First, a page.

Laybacks, stem boxes, offwidths, and shoulder scums can all require you to place your back or sides of the stone. Snagging your pack on Red Rocks scrub oak during an exposed walk off is also frustrating and potentially dangerous. A streamlined pack has the potential to turn an exasperating struggle into a manageable inconvenience.
The Bullet has no exterior catch points besides a single carry handle on top. It's pretty much guaranteed to slide past all obstacles. The Bug and Flash are also streamlined but include haul loops and a few attachment points that could potentially get hung up. Most grabby were the Ration and Cierzo 18, which have cords, loops, and other gizmos as potential snag points.Hauling
The Mescalito have two top attachment points, but they require an additional sling or some cord to rig. The rest of the packs have the single standard loop positioned between the shoulder straps. Our testers found this to be sufficient for all but the most problematic hauling. For the paranoid, it's possible to use these single haul loops combined with a sling through a shoulder strap to improvise redundancy, but this requires extra gear and is less convenient.
As noted under durability, hauling is hard on packs. The Mescalito, Creek, and Bullet all have flaps built into the back of the pack to tuck shoulder straps into when hauling. The shoulder straps on the Bug can be crammed into the topo pocket on the back of the pack. The Ration comes with a cover that the whole thing slides into before hauling; this model provided the only option in the review to protect an entire pack from abrasion.Hip Belts
If you're going to be hiking around a daypack full of water, layers, and snacks along with big cams, a helmet, and rope strapped to the outside, the total weight can get heavy; support and stabilization become a concern. All the packs come with similar shoulder straps and padding. We have gripes with the Black Hole and Gravity Pitch because they're the only bags without hip belts. We really like the options provided by a removable hip belt like the Flash, Linked, or Cierzo 18. We'd even settle for the tuckable hip belt on the Petzl Bug, but no hip belt is a deal breaker for many climbers we spoke to.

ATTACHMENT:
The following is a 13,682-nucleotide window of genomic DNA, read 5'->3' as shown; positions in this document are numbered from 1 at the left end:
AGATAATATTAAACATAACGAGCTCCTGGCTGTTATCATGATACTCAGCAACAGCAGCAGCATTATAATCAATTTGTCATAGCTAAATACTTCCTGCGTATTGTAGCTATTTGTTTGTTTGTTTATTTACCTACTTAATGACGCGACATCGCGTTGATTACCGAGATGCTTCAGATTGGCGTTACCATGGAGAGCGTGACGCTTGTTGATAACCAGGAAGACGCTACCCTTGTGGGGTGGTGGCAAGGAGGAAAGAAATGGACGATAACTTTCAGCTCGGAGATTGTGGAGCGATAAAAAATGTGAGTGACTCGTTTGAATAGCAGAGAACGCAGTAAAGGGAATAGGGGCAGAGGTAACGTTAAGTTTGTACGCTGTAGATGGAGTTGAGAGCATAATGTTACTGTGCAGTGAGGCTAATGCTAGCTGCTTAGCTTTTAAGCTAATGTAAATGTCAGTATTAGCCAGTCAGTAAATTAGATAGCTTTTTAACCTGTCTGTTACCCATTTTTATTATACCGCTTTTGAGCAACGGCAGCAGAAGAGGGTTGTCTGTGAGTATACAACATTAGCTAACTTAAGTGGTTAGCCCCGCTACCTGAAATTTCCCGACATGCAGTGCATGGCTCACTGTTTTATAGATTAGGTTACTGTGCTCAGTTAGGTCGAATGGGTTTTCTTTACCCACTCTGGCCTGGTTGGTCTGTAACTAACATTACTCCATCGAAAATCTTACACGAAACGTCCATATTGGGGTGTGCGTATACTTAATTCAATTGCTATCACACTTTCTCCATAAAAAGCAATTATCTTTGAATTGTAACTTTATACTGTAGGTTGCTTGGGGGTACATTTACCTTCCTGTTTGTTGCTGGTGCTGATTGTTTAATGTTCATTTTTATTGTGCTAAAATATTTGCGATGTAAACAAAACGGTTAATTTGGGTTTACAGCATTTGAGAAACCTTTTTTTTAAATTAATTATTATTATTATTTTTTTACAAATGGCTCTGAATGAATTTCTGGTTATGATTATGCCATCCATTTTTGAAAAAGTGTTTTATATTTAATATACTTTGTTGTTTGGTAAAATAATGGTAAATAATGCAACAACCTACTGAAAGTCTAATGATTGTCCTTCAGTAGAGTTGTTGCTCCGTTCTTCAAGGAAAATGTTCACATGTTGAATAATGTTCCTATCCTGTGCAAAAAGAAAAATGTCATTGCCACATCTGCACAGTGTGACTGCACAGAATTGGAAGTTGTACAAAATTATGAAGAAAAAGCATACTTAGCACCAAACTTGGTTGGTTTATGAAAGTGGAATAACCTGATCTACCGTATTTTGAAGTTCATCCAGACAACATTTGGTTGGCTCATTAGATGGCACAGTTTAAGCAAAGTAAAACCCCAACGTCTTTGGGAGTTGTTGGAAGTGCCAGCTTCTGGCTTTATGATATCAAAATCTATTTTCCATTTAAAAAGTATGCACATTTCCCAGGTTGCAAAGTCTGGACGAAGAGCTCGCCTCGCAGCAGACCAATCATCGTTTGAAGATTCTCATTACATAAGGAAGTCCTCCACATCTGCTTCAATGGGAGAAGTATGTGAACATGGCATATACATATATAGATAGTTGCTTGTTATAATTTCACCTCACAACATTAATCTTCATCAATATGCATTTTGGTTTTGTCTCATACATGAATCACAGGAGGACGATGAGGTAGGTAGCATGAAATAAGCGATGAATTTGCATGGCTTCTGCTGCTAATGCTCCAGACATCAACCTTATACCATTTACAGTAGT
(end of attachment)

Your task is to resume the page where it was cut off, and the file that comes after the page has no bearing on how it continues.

This is one of our trickier categories, as there are endless ways to use a small backpack. Our most popular secondary application for these packs is everyday urban activities like going to class, shopping for groceries, or toting around a laptop. For this type of use, all the bags we tested are more than capable, though the more voluminous models are more useful at the farmer's market.
There are no restrictions on filling the main compartments with books, groceries, or anything else. However, there is a subjective quality affecting this application - style. We hesitate to tell anyone what to wear, but feel it's worth mentioning the testers and climbers we talked to preferred the Bullet and Black Hole's sleek exteriors for social occasions. The Creek and Cierzo can come off as a bit too technical for around town errands.
We also suspect a lot of rock climbers will want to stuff their small climbing daypack inside a larger backpack for carrying gear to the cliff or on an overnight excursion. Therefore, we factored in the packable bulk of these packs when they're empty. The Mescalito is bulky enough that it's only worth packing into a much larger pack and even then just if you need a mini haul bag in the backcountry. The Creek is only slightly smaller.
At the other end of the spectrum the Flash 18 and Trango Ration vie for the smallest. We often tossed it the Flash into the bottom of our cragging pack when headed for a cliff with a mix of single and multi-pitch routes, just to give us options. It's streamlined enough to function as a stuff sack within a larger pack. We think this is really useful for climbing trips where you hike into a base camp with overnight loads and climb several multi-pitch routes nearby over successive days as you might do in Wyoming's Wind River Range or Washington's North Cascades.